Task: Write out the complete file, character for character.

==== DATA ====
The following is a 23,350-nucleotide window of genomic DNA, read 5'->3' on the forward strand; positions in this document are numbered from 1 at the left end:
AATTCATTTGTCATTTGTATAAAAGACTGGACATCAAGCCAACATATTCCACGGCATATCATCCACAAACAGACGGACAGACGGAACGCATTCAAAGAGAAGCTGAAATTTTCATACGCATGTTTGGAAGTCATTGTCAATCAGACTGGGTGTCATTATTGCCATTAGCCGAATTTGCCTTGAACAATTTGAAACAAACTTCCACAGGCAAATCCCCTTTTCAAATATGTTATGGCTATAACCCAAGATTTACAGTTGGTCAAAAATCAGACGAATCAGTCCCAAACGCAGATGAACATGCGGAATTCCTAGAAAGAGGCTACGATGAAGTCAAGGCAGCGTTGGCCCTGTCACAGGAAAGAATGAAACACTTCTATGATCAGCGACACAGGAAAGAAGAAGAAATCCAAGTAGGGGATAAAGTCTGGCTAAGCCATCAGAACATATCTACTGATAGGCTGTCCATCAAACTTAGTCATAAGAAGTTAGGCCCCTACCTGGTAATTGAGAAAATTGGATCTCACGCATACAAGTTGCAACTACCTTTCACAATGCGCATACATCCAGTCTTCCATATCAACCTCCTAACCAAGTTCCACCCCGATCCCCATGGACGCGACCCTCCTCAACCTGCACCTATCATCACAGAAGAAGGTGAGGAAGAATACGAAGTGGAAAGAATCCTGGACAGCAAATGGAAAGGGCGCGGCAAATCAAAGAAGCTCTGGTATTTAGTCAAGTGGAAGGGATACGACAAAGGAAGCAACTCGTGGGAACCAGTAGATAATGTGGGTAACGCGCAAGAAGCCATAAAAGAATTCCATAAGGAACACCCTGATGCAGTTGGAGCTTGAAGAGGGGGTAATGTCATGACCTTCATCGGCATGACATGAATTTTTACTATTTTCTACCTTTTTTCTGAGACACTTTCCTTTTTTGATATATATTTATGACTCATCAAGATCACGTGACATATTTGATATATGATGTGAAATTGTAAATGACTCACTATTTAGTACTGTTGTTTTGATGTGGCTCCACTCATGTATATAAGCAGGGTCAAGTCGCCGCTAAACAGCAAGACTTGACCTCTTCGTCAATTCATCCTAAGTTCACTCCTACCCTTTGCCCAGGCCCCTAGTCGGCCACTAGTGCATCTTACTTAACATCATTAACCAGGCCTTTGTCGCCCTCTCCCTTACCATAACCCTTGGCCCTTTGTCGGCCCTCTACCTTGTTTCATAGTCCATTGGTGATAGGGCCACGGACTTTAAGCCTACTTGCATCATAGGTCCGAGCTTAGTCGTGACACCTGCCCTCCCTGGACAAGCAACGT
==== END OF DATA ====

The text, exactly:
The following is a 23,350-nucleotide window of genomic DNA, read 5'->3' on the forward strand; positions in this document are numbered from 1 at the left end:
AATTCATTTGTCATTTGTATAAAAGACTGGACATCAAGCCAACATATTCCACGGCATATCATCCACAAACAGACGGACAGACGGAACGCATTCAAAGAGAAGCTGAAATTTTCATACGCATGTTTGGAAGTCATTGTCAATCAGACTGGGTGTCATTATTGCCATTAGCCGAATTTGCCTTGAACAATTTGAAACAAACTTCCACAGGCAAATCCCCTTTTCAAATATGTTATGGCTATAACCCAAGATTTACAGTTGGTCAAAAATCAGACGAATCAGTCCCAAACGCAGATGAACATGCGGAATTCCTAGAAAGAGGCTACGATGAAGTCAAGGCAGCGTTGGCCCTGTCACAGGAAAGAATGAAACACTTCTATGATCAGCGACACAGGAAAGAAGAAGAAATCCAAGTAGGGGATAAAGTCTGGCTAAGCCATCAGAACATATCTACTGATAGGCTGTCCATCAAACTTAGTCATAAGAAGTTAGGCCCCTACCTGGTAATTGAGAAAATTGGATCTCACGCATACAAGTTGCAACTACCTTTCACAATGCGCATACATCCAGTCTTCCATATCAACCTCCTAACCAAGTTCCACCCCGATCCCCATGGACGCGACCCTCCTCAACCTGCACCTATCATCACAGAAGAAGGTGAGGAAGAATACGAAGTGGAAAGAATCCTGGACAGCAAATGGAAAGGGCGCGGCAAATCAAAGAAGCTCTGGTATTTAGTCAAGTGGAAGGGATACGACAAAGGAAGCAACTCGTGGGAACCAGTAGATAATGTGGGTAACGCGCAAGAAGCCATAAAAGAATTCCATAAGGAACACCCTGATGCAGTTGGAGCTTGAAGAGGGGGTAATGTCATGACCTTCATCGGCATGACATGAATTTTTACTATTTTCTACCTTTTTTCTGAGACACTTTCCTTTTTTGATATATATTTATGACTCATCAAGATCACGTGACATATTTGATATATGATGTGAAATTGTAAATGACTCACTATTTAGTACTGTTGTTTTGATGTGGCTCCACTCATGTATATAAGCAGGGTCAAGTCGCCGCTAAACAGCAAGACTTGACCTCTTCGTCAATTCATCCTAAGTTCACTCCTACCCTTTGCCCAGGCCCCTAGTCGGCCACTAGTGCATCTTACTTAACATCATTAACCAGGCCTTTGTCGCCCTCTCCCTTACCATAACCCTTGGCCCTTTGTCGGCCCTCTACCTTGTTTCATAGTCCATTGGTGATAGGGCCACGGACTTTAAGCCTACTTGCATCATAGGTCCGAGCTTAGTCGTGACACCTGCCCTCCCTGGACAAGCAACGT